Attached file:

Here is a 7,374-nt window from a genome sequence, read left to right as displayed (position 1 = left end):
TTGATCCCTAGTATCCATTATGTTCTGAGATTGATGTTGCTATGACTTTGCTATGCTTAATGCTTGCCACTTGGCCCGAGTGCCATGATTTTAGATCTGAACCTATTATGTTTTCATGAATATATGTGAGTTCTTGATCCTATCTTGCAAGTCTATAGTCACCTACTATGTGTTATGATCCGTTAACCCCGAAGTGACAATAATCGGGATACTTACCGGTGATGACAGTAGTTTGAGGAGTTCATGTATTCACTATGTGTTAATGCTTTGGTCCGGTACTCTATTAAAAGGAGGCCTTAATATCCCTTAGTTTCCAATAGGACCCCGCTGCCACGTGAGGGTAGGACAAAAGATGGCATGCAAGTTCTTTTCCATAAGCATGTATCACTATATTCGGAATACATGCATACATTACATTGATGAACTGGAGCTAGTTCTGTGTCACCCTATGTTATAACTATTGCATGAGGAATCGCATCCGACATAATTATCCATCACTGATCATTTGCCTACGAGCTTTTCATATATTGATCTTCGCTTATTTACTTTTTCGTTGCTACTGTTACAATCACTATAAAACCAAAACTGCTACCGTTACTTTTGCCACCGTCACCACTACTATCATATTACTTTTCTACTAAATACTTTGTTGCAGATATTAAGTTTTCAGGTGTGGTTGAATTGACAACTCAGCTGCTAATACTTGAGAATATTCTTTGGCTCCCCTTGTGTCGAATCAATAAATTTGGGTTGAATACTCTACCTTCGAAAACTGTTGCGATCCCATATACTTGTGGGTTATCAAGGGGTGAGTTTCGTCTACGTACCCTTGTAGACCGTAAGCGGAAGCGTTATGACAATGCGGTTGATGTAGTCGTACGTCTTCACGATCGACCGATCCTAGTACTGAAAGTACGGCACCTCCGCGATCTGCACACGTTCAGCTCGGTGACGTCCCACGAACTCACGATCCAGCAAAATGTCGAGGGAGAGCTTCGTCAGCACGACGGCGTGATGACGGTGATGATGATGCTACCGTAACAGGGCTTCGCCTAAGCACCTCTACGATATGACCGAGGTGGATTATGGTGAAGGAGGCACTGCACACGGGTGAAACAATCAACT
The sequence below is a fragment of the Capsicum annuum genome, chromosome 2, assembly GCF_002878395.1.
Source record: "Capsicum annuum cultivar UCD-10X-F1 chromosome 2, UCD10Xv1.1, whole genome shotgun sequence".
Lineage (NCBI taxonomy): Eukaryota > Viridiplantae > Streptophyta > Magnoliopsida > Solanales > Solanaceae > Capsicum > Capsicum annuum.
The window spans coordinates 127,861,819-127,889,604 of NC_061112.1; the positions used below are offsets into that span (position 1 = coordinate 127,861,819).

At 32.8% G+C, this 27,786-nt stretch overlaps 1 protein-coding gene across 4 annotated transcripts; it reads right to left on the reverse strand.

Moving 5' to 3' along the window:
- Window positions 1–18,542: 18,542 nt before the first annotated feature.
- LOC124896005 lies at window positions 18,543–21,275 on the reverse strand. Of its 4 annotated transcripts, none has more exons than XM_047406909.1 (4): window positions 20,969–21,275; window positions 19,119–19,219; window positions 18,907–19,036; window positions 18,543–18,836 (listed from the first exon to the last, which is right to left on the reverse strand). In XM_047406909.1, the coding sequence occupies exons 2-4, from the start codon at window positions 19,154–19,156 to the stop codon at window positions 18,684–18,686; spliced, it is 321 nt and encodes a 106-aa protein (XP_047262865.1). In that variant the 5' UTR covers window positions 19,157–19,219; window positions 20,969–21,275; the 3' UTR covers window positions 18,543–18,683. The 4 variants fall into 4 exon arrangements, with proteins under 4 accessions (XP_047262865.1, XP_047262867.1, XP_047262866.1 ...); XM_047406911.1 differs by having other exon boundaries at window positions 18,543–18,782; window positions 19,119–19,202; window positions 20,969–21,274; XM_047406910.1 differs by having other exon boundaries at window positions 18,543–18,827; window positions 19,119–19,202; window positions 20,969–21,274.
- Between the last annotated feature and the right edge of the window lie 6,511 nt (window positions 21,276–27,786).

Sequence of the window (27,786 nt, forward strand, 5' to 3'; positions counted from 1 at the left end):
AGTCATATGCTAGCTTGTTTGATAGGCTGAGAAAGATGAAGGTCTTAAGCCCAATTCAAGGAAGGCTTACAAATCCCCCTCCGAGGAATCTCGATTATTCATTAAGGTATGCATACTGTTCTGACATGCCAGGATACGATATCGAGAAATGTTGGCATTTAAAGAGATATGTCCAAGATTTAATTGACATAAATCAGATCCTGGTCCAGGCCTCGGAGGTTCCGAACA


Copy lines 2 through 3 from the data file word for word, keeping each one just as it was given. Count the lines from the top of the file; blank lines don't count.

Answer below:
TTGATCCCTAGTATCCATTATGTTCTGAGATTGATGTTGCTATGACTTTGCTATGCTTAATGCTTGCCACTTGGCCCGAGTGCCATGATTTTAGATCTGAACCTATTATGTTTTCATGAATATATGTGAGTTCTTGATCCTATCTTGCAAGTCTATAGTCACCTACTATGTGTTATGATCCGTTAACCCCGAAGTGACAATAATCGGGATACTTACCGGTGATGACAGTAGTTTGAGGAGTTCATGTATTCACTATGTGTTAATGCTTTGGTCCGGTACTCTATTAAAAGGAGGCCTTAATATCCCTTAGTTTCCAATAGGACCCCGCTGCCACGTGAGGGTAGGACAAAAGATGGCATGCAAGTTCTTTTCCATAAGCATGTATCACTATATTCGGAATACATGCATACATTACATTGATGAACTGGAGCTAGTTCTGTGTCACCCTATGTTATAACTATTGCATGAGGAATCGCATCCGACATAATTATCCATCACTGATCATTTGCCTACGAGCTTTTCATATATTGATCTTCGCTTATTTACTTTTTCGTTGCTACTGTTACAATCACTATAAAACCAAAACTGCTACCGTTACTTTTGCCACCGTCACCACTACTATCATATTACTTTTCTACTAAATACTTTGTTGCAGATATTAAGTTTTCAGGTGTGGTTGAATTGACAACTCAGCTGCTAATACTTGAGAATATTCTTTGGCTCCCCTTGTGTCGAATCAATAAATTTGGGTTGAATACTCTACCTTCGAAAACTGTTGCGATCCCATATACTTGTGGGTTATCAAGGGGTGAGTTTCGTCTACGTACCCTTGTAGACCGTAAGCGGAAGCGTTATGACAATGCGGTTGATGTAGTCGTACGTCTTCACGATCGACCGATCCTAGTACTGAAAGTACGGCACCTCCGCGATCTGCACACGTTCAGCTCGGTGACGTCCCACGAACTCACGATCCAGCAAAATGTCGAGGGAGAGCTTCGTCAGCACGACGGCGTGATGACGGTGATGATGATGCTACCGTAACAGGGCTTCGCCTAAGCACCTCTACGATATGACCGAGGTGGATTATGGTGAAGGAGGCACTGCACACGGGTGAAACAATCAACT
The sequence below is a fragment of the Capsicum annuum genome, chromosome 2, assembly GCF_002878395.1.